Lessons from the Global Financial Crisis: The Relevance of Adam Smith on Morality and Free Markets
Richard Morgan has made a valuable contribution withLessons from the Global Financial Crisis , by bringing together succinctly Adam Smith’s work on markets and on morality, that is The Wealth of Nations and The Theory of Moral Sentiments. The importance of the latter is being increasingly recognized by economists at the current time, correcting an excessive focus on the Wealth of Nations in recent decades.
The global financial crisis would not appear to Smith as unprecedented. Smith was well-aware of financial crises and incorporated their threat into his economic views. Smith observed from financial crises such as the 1772 crisis in Scotland, which, Morgan reports, reduced 30 banks to three, that an unregulated banking system posed great risks for society.
Smith’s argument for government regulation of banks, as quoted by Morgan, p.38, is based on a negative externality, in that the security offered by the banking system to all people can be endangered by the actions of a few individuals.
Morgan’s exposition balances Smith’s argument that markets devoid of government regulation can defeat themselves with Smith’s scepticism about the wisdom of government decision-makers. In Morgan’s view, governments bear some of the responsibility for the GFC in failing to control the amount and type of credit.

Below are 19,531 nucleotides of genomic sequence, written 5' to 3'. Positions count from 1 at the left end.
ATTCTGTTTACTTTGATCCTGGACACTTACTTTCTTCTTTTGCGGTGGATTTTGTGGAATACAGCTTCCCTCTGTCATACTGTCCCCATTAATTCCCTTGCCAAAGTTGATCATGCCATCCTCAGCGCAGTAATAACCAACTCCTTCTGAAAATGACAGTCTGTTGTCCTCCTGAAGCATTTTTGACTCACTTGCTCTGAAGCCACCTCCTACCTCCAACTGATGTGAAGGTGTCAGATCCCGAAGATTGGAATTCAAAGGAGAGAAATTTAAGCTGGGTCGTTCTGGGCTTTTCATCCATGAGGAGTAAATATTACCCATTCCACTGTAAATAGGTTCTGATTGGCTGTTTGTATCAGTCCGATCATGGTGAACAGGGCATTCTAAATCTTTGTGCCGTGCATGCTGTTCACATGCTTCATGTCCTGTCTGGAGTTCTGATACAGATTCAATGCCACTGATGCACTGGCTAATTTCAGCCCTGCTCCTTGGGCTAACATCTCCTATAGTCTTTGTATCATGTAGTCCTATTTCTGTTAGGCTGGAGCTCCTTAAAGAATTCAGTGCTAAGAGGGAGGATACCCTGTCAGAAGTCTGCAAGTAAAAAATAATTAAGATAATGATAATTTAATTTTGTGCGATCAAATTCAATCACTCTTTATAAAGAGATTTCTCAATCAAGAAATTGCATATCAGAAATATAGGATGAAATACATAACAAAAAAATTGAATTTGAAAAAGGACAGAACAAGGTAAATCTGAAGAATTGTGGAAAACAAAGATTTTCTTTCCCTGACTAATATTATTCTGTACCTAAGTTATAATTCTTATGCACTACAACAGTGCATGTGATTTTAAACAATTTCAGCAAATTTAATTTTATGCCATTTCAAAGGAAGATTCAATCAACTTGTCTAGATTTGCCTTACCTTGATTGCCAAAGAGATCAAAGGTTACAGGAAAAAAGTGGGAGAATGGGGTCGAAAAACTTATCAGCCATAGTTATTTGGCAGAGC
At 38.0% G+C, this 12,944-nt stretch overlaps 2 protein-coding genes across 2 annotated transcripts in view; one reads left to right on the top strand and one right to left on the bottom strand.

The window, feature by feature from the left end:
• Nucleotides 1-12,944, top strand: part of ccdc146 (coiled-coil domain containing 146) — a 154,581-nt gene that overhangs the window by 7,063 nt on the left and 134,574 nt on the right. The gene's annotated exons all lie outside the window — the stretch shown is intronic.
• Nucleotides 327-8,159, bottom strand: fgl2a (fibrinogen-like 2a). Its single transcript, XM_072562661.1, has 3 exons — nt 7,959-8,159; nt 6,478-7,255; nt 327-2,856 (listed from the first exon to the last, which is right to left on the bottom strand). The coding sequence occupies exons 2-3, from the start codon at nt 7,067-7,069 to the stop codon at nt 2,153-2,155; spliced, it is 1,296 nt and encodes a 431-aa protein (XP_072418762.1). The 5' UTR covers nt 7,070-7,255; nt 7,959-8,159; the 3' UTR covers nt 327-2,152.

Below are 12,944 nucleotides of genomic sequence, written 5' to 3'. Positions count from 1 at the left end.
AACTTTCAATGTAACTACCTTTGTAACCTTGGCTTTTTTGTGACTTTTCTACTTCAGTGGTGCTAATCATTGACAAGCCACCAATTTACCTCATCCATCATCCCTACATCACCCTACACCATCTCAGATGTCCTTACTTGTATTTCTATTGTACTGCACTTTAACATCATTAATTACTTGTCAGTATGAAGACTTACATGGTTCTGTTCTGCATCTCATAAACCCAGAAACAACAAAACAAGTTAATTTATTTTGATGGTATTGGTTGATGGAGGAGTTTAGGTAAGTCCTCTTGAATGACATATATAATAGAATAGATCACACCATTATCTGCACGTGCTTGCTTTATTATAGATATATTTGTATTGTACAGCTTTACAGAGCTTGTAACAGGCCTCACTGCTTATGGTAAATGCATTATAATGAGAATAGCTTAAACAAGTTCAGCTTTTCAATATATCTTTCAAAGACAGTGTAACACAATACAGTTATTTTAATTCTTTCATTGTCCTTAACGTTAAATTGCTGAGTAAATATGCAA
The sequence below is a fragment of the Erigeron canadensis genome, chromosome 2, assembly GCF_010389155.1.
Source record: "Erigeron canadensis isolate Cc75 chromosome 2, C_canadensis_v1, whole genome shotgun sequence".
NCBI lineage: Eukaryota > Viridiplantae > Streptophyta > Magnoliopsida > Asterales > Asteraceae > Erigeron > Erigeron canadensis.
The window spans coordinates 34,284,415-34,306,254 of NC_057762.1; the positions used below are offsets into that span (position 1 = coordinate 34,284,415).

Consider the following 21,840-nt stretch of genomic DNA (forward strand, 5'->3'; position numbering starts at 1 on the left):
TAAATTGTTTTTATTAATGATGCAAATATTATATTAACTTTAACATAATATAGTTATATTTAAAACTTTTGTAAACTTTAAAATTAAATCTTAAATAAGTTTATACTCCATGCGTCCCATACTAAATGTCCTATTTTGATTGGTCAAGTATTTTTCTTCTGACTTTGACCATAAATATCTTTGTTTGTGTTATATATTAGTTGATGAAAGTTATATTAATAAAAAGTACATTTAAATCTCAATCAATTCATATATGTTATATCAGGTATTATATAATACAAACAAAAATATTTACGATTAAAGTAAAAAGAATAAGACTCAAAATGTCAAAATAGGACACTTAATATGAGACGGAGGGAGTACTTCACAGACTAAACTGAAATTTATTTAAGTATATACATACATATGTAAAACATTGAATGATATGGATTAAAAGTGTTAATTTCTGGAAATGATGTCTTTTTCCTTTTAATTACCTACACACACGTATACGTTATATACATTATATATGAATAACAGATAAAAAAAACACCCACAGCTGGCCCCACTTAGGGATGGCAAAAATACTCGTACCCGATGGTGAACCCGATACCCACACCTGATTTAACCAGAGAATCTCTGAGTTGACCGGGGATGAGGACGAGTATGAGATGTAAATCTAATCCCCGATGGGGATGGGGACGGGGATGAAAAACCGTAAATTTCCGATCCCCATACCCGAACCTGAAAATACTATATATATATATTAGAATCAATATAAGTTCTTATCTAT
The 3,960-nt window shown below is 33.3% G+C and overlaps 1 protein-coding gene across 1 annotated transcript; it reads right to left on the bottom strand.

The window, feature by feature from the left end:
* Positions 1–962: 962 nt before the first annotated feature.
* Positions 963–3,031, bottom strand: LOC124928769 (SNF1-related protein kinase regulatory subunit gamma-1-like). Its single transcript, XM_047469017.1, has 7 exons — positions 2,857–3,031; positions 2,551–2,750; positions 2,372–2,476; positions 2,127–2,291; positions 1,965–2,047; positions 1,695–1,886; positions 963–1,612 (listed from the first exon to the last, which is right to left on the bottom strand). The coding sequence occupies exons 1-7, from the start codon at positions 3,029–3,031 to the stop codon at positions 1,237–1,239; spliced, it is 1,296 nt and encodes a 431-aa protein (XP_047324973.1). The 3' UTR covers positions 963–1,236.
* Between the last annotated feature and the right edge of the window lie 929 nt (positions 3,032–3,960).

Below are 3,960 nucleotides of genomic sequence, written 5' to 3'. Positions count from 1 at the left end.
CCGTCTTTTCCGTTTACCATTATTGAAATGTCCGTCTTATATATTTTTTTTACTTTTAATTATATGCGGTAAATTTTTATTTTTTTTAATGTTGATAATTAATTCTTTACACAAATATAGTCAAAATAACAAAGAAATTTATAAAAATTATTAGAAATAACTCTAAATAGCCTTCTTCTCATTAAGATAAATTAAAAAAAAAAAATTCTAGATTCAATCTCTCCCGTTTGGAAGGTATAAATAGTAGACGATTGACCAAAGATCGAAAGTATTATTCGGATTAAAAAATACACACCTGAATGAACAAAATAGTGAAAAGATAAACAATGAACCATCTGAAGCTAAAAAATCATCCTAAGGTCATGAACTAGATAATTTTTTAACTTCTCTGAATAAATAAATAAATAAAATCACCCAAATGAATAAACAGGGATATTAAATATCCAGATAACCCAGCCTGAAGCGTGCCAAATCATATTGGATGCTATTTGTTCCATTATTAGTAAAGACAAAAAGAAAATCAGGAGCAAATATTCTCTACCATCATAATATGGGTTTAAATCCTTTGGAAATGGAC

More generally, Morgan reminds us of Smith’s warning to beware of “the man of system”, that conceited individual enamoured with his ideal plan of government. The 20th century has chilling examples of catastrophes due to men of system. Less far reaching examples occur weakness of people to believe that a simple answer exists for economic and social problems makes them prey to “man of system” thinking.
- Smith’s Life and Career
- The Philosopher Economist
- Smith and Social Cohesion
- Moral Judgments
- How Living Standards Are Improved
- Smith and Self Interest
- The Importance of Benevolence
- Self Interest Does Not Mean Selfish
- Self Interest, Saving, Investment and Prosperity
- Self Interest and the Banking Sector
- Smith, the Critic of Exploitation
- The Proponent of a Well Governed Society
- The Threat of Government Intervention